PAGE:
"Succeeds in lifting the veil to capture the daily drama, excitement, and importance of one federal district court's work--all within the framework of the legal and political developments of the time. This fascinating and invaluable narrative history is a must-read for all serious students of Florida's federal judiciary, as well as of the general history of the state."--Walter W. Manley II, coeditor of The Supreme Court of Florida and Its Predecessor Courts, 1821-1917
"On any day, America's courts are a trove of human interest, significant drama, and the making of public policy. With the Middle District of the federal judiciary in Florida as its focus, this book explains how the courts work, reveals frequent dramatic conflicts, points up the injustice to the public when judgeships remain vacant, and illustrates the importance of the independence upon which the integrity of the courts demands."--Martin A. Dyckman, author of Reubin O'D. Askew and the Golden Age of Florida Politics
"Gives insights into the way that many major cases have been resolved by judges and lawyers who were so frequently called on not only for hard work but for courage and integrity."--Talbot "Sandy" D'Alemberte, former president, Florida State University, and former president, American Bar Association
"The true stories discussed in this edition tell the real story of Florida. And in Florida, reality is much more interesting than fiction."--Richard S. Dellinger, certified mediator, Florida Supreme Court and Middle District of Florida
Representing half of the state’s population, the U.S. District Court for the Middle District of Florida is one of the busiest federal courts in the nation. It is recognized most often as the battleground for the Terri Schiavo "right to die" case, but it has been at the center of major decisions for more than fifty years. The famous and the infamous have stood before these judges, including young civil rights lawyer Thurgood Marshall, mobster Santo Trafficante, drug lord Carlos Lehder, baseball star Denny McLain, movie star Wesley Snipes, criminal defense attorney F. Lee Bailey, and Constance Baker Motley, the first African American woman to argue a case before the U.S. Supreme Court.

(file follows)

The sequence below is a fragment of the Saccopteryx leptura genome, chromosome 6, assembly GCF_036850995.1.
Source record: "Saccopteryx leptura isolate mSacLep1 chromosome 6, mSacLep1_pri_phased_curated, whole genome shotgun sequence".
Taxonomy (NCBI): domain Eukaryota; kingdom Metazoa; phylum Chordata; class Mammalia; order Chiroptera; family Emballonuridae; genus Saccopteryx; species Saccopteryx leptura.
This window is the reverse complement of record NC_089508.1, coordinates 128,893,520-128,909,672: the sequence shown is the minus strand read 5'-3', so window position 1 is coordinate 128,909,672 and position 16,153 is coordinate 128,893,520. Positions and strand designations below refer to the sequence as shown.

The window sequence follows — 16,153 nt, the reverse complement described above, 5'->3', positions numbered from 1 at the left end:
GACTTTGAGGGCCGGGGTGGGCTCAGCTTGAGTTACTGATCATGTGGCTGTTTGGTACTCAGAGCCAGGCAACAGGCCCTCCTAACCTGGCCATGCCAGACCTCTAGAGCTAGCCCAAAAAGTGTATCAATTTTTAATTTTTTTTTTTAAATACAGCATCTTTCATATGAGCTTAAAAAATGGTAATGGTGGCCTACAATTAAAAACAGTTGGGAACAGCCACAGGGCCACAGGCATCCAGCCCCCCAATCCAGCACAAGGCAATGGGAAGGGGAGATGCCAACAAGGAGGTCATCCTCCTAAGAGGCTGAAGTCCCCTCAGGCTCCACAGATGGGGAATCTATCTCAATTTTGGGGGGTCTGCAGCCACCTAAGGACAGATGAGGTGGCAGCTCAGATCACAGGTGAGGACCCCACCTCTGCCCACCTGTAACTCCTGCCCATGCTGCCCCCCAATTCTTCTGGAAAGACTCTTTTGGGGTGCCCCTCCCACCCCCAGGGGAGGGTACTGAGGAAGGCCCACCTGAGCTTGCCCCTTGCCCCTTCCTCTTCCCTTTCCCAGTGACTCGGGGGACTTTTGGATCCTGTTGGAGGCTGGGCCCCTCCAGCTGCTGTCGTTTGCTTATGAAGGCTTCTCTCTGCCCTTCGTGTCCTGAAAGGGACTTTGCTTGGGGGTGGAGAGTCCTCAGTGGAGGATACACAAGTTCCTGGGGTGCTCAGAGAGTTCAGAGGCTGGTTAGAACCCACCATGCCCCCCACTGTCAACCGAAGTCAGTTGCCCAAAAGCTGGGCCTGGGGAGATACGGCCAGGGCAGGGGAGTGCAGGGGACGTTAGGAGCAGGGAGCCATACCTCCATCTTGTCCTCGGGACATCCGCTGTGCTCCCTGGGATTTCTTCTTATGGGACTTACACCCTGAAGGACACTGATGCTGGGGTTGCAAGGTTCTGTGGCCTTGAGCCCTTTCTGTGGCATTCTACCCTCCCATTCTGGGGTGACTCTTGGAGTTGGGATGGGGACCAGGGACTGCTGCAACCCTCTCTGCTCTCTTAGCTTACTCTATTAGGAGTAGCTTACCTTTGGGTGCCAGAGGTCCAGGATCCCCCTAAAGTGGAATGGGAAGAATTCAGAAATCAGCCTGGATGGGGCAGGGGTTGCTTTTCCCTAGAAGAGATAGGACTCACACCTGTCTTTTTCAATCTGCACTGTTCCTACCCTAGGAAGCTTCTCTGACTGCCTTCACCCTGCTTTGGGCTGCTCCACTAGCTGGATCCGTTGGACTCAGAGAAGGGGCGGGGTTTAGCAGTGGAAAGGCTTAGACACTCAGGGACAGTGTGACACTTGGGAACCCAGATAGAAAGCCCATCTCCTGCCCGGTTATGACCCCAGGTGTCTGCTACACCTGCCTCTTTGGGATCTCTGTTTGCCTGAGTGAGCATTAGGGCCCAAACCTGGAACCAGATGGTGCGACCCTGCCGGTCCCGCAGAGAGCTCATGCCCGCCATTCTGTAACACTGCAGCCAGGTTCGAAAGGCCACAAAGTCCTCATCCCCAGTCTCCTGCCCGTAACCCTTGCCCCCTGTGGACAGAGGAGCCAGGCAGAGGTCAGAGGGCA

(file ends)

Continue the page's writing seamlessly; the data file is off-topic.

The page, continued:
James M. Denham is professor of history at Florida Southern College and the director of the Lawton M. Chiles Center for Florida History. He is the author of several books, including "A Rogue's Paradise": Crime and Punishment in Antebellum Florida, 1821-1861.
- Sample Chapter(s):
- Table of Contents
Rembert Patrick Book Award - 2016
Traces the history of the Middle District of Florida. . .A story of the people of Central Florida.-- The Federal Lawyer
The middle district of Florida was created as a third district in Florida in 1962 in response to the accelerating population growth after World War II; today, it encompasses 35 counties and about half of the state’s 20 million residents. . . . skillfully navigates that half-century with an admixture of fact and anecdote.-- Florida-Times Union
Denham uses court record, press reports, and interviews to generate an interesting narrative of the important cases, personalities, and institutional developments of the busy federal trial court that has jurisdiction over Florida from Fort Meyers in the south to Jacksonville in the north. . . . Those interested in the role federal trial courts played in Florida's postwar history will profit from this book.-- Journal of Southern History